Some days are more lazy than others and sometimes you sleep late and snack unwisely and decide, Nah, I’ll just leave the pajamas on in order to spend a little more time perusing funny cat videos on YouTube only to come across—purely by chance, having nothing to do with a beneficent universe trying to send you a message—a video highlighting Billy Demong’s utterly heroic gold-medal performance on skis at the 2010 Winter Olympics.
Here’s where you mumble to yourself: Maybe I should put on some pants.
Billy Demong is bright-eyed and ever-youthful and, at 37, profoundly accomplished in the world of ski jumping plus cross country, which is the two-for-one sport known as Nordic Combined.
Such a sport combo doesn’t exactly get the media attention of, say, NASCAR (at least in the United States), but Billy’s victories are a big deal. No American before his Vancouver performance had ever won gold in any Nordic skiing event in the 86-year-history of the Winter Olympics. And no one since.
“Until I was about five, ten, fifteen feet from the finish line I didn’t know if I was going to win,” says Billy in the grueling video that might just make you want to start training. For something. “I just kept my head down and kept pushing.”
But something special happens when Billy keeps his head down and pushes hard. Even if he’s separate from the pack, totally alone and totally in front, he still sees the image of a skier hot on his tail, huffing right next to him in order to grab the gold.
With this peripheral illusion Billy Demong made Olympic history.
“When I crossed the finish line I was like: I won,” he says in an almost flippant tone. Then, with increasing exuberance he continues, “And then it started to sink in second by second…I won…the…Olympics…Holy…Oh my…”
But what initially draws an obviously athletic kid to a sport some might consider obscure? For Billy, why not baseball?
“I so desperately wanted to fly,” says Billy over the phone from his home in Park City, Utah, where he is the Executive Director of USA Nordic Sport. “My interests were different from the other kids.”
Indeed. Billy grew up surrounded by a team of budding athletes and trainers and even a few Olympic champions, all of whom contributed to a nurturing atmosphere perfectly geared for Nordic Combined.
But Billy had a problem. In addition to gravity and the challenge of launching down a constructed chute into cold, thin air, Billy Demong, for all his desire to soar, couldn’t get his body to snap into position.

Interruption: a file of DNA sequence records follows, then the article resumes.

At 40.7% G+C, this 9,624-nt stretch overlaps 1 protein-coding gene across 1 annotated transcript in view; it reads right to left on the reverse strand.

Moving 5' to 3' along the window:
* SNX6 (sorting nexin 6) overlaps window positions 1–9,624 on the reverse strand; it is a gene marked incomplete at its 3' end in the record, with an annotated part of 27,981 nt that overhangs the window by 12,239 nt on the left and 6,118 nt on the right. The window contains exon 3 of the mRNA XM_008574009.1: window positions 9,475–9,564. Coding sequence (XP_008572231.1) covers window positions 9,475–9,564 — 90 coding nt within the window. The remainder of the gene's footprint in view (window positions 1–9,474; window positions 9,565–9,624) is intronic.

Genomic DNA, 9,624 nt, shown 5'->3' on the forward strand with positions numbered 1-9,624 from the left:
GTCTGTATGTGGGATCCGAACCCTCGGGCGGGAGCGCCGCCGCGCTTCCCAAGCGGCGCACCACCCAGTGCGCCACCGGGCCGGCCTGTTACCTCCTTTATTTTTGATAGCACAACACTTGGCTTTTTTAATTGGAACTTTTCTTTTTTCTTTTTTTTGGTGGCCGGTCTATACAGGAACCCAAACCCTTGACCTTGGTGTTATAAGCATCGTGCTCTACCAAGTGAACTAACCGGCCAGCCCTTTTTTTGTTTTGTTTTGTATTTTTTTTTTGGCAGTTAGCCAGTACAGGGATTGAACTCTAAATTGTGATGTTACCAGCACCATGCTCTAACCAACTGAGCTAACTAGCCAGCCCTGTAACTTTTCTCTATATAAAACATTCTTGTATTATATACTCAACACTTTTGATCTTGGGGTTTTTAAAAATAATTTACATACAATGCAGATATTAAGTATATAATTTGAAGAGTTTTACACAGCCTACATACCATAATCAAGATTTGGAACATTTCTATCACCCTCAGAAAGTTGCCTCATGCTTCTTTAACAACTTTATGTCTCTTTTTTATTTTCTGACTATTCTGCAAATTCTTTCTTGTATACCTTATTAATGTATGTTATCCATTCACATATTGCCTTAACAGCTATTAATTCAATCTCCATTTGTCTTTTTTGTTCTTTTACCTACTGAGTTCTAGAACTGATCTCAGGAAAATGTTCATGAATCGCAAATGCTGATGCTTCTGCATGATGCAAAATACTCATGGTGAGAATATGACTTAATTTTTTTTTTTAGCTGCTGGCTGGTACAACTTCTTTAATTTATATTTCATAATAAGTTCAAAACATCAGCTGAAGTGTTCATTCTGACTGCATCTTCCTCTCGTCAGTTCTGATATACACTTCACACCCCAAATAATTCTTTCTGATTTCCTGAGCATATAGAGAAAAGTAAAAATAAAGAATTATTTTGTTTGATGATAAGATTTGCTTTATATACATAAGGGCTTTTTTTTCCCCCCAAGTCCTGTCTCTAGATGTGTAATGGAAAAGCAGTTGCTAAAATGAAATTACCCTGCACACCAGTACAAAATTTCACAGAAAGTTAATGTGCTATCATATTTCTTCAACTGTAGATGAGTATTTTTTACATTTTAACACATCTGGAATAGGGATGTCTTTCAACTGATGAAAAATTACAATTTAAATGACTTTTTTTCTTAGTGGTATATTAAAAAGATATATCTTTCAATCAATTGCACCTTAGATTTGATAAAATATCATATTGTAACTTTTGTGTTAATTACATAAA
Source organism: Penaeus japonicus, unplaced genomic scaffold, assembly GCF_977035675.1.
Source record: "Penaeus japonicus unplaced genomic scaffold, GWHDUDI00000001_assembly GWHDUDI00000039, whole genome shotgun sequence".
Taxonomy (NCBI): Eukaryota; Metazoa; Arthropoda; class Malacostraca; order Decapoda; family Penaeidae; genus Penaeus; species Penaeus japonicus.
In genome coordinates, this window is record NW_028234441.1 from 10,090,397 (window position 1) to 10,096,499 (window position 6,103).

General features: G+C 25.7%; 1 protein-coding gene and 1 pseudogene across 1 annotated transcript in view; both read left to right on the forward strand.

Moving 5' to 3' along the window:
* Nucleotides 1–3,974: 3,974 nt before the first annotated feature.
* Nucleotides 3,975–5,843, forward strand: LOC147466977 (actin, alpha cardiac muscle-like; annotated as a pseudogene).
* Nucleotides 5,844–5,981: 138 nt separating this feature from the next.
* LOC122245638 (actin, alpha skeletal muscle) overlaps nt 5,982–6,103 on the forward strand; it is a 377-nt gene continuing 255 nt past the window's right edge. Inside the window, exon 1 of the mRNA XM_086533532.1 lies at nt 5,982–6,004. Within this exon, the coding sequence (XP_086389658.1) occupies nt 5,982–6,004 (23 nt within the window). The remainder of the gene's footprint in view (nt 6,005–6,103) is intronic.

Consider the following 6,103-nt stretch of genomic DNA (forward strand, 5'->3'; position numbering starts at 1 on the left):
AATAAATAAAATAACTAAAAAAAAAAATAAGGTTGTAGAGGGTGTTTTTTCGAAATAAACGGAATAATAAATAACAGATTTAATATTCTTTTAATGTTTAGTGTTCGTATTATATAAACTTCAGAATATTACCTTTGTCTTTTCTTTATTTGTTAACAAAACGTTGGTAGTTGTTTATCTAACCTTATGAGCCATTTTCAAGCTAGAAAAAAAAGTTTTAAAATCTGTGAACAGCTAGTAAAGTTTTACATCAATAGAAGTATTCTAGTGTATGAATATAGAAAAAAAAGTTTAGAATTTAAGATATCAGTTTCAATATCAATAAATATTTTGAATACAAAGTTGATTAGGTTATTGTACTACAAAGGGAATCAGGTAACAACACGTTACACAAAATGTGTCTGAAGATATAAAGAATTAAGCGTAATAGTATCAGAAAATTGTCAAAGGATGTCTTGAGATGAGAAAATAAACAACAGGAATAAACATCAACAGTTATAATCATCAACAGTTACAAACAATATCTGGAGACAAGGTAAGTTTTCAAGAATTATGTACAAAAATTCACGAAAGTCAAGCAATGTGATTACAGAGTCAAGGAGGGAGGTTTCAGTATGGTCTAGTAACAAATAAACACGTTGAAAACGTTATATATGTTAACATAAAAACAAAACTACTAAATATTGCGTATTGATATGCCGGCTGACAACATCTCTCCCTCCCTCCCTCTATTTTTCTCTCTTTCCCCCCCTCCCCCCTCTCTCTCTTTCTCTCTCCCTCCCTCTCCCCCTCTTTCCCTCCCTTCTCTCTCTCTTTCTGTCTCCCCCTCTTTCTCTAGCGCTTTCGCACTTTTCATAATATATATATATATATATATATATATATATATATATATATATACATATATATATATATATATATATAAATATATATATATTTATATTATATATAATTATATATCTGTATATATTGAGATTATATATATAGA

“I was a late bloomer,” admits Billy. “Jumping is such a technique-driven discipline. I just couldn’t get the hang of diving out over my skis, which is what it takes to jump far. I wanted it, but I couldn’t get my body to do it.”
We should pause here to appreciate the precise challenge of ski jumping which, according to Billy, is essentially hurtling down a gigantic snowy ramp at sixty miles an hour heading toward a cliff edge over which you must launch while simultaneously thrusting your butt above your head.
“That’s what it feels like to do it right,” he says. “You’re physically laying on the air.”
At sixteen, Billy knew he had to do it right, to fly or die trying.
Needless to say, he found his flight. Over the course of a few weeks he moved rapidly from an inability to lean out over his skis to one of the best juniors in the country.
Even after that pivot toward success, though, it still took Billy’s deep and abiding obsession to train himself into the upper echelons of competition where, day after day, he had to manipulate his body and mind to get a few seconds faster or stay alight a few seconds longer.
“Some people might say I don’t want to go out and hurt for three, four, five hours a day,” says Billy. “In my mind, part of the enjoyment was feeling that burn, and feeling that pain.”
Now, as a husband and father working hard to make sure his beloved sport is well-funded and a pipeline of dynamic athletes will keep the USA in contention for gold, Billy thinks of his own children, the oldest of whom is already jumping.
“In Park City, which is rife with Olympians, every parent feels this desire to steer their kids into an Olympic career,” says Billy. “But it has to come from within. It cannot be forced. It can be guided, but it cannot be forced.”
The Olympic trials for both Nordic Combined and Ski Jumping are this weekend. Click here for the full schedule and ways to watch. To learn more about USA Nordic and to support their efforts, click here.
These are the stories of real people who embody, emulate, or otherwise exhibit the short-list of values we care about most at Stormy Kromer—kindness, family, neighborliness, resilience, graciousness, strength, adventure, and a love of the elements (both urban and natural)—despite any adversity. We build caps, clothes, and accessories for a special community that’s not only eager to thrive within those elements, but also give something back. Our clothes are made like them. Like you. These are your stories.